When God offers Lydia a second chance at love and family, will she take it? Or will the secret Caleb harbors cause her even more heartbreak?

Laura V. Hilton is an award-winning, sought-after author with over twenty Amish, contemporary, and historical romances. When she’s not writing, she reviews books for her blogs, and writes devotionals for blog posts for Seriously Write.

Laura and her pastor-husband have five children and a hyper dog named Skye. They currently live in Arkansas. One son is in the U.S. Coast Guard. She is a pastor’s wife, and homeschools her two youngest children.

When she’s not writing, Laura enjoys reading, and visiting lighthouses and waterfalls. Her favorite season is winter, her favorite holiday is Christmas.


visit my blogs: http://lighthouse-academy.blogspot.com/  & http://lauravhilton.blogspot.com/




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Happily Ever After or Not?

By Cammi Woodall

“…and they lived happily ever after.” Sigh! How satisfying is it to reach the end of a romance book and the main couple embrace in front of a golden sunset?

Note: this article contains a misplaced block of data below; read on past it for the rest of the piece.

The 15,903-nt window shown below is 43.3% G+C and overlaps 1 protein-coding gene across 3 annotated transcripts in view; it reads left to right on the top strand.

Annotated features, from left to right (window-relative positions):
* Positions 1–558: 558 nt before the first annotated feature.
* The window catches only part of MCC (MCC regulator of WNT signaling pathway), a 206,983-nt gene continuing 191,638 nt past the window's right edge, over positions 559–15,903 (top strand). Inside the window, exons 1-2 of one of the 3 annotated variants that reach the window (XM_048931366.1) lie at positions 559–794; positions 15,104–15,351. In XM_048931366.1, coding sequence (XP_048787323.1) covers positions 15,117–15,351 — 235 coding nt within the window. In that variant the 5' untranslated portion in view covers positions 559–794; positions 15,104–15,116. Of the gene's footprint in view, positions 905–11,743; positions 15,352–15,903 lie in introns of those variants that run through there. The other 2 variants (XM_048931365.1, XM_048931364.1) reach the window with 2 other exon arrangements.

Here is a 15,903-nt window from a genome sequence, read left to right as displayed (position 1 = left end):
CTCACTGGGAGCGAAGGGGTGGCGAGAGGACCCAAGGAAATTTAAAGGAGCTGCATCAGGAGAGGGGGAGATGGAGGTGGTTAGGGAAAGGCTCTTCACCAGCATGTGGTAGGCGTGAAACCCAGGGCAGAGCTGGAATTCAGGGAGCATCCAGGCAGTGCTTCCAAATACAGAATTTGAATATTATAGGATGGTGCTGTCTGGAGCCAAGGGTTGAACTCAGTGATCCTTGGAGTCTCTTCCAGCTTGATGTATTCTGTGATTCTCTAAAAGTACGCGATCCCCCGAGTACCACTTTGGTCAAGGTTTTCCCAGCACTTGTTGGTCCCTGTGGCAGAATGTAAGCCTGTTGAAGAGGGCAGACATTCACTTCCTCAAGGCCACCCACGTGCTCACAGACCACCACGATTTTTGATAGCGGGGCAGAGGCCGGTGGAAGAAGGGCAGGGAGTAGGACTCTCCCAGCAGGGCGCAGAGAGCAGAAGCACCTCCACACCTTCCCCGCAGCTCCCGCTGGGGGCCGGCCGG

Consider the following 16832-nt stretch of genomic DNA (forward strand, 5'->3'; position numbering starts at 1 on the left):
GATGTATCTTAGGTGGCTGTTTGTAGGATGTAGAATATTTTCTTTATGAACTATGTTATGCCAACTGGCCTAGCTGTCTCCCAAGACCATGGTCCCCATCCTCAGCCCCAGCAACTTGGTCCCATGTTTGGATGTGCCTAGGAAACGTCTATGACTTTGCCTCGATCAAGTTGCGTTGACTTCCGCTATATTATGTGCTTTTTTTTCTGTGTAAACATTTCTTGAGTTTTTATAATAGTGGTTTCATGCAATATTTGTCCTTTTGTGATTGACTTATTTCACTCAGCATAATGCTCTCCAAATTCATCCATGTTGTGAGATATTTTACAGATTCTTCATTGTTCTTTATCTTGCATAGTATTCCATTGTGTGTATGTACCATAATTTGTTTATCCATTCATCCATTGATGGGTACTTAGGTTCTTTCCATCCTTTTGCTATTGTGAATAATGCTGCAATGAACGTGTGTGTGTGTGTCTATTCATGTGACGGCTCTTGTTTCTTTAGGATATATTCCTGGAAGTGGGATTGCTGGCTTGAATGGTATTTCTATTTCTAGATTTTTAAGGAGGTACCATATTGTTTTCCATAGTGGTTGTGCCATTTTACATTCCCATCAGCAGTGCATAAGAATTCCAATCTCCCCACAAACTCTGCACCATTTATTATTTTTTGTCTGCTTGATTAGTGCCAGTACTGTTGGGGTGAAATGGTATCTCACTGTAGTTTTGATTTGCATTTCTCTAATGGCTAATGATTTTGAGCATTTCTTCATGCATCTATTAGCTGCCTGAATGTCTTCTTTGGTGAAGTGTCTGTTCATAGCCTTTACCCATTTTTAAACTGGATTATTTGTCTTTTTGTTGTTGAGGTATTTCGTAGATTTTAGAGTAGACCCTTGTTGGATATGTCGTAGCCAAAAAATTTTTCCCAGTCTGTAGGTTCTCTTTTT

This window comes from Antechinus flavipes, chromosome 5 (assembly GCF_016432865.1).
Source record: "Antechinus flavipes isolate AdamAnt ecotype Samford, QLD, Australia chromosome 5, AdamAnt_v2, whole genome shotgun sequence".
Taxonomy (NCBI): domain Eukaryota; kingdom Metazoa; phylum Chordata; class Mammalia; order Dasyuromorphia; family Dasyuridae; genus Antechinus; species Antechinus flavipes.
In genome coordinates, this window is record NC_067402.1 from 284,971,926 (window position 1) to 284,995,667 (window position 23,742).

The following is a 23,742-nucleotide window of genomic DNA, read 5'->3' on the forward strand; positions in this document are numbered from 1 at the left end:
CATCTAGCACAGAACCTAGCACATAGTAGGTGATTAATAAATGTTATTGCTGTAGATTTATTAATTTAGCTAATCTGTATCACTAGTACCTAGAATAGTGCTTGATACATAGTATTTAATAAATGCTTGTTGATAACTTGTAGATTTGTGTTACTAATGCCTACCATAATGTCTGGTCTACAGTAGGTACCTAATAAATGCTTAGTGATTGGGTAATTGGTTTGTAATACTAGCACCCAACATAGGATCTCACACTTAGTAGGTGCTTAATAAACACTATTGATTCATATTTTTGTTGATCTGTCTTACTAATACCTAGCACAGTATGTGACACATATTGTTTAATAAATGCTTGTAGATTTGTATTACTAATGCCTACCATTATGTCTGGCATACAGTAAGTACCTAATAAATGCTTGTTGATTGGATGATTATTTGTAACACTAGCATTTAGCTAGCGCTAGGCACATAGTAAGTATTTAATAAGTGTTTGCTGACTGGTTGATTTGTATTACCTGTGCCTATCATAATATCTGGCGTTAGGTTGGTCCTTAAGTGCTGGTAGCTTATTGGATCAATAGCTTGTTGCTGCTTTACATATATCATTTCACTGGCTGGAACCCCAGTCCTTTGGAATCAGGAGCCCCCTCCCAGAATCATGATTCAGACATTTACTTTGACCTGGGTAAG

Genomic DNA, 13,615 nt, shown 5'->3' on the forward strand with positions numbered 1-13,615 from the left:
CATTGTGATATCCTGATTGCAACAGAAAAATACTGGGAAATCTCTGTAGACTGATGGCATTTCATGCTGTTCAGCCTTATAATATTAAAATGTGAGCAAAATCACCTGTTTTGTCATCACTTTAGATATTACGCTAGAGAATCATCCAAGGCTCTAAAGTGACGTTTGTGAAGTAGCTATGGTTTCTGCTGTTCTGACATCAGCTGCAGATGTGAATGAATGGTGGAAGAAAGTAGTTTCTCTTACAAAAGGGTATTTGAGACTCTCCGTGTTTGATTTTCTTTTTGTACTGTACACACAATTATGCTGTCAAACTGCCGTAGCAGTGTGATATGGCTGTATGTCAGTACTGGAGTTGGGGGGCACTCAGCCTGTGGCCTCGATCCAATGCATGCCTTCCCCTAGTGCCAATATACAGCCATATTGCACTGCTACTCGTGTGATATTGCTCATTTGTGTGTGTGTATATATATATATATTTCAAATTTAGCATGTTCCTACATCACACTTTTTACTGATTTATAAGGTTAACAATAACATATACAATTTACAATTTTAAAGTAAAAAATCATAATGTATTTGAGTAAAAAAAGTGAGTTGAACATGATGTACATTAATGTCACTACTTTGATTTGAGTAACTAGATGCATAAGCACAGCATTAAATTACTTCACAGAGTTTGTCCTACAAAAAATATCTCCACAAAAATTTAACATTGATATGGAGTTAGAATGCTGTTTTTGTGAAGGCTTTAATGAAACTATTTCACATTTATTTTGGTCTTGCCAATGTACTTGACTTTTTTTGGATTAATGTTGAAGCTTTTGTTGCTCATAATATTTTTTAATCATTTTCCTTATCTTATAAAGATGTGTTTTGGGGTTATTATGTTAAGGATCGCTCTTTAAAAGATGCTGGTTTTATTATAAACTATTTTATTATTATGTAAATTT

But what about when you reach the end of a romance and the couple is not together? Or one of them is dead? Or they broke up? Is this still a romance book?

Let me warn you – this article will contain spoiler alerts about various novels. Proceed with caution!

I did an informal poll among my friends and asked, “Does a romance have to end happily ever after?” The most common response was a puzzled, “Well, isn’t that what makes it a romance?” Another common response was a disdainful remark, “I don’t read romance books!” (Why do people look down on romance novels so much? That’s a post for another time!)

After the poll, I looked at the website for Romance Writers of America. If anybody knows how a romance should end, it should be them. Right? According to the site, the definition of a romance contains two basic elements: a central love story and an emotionally satisfying, optimistic ending.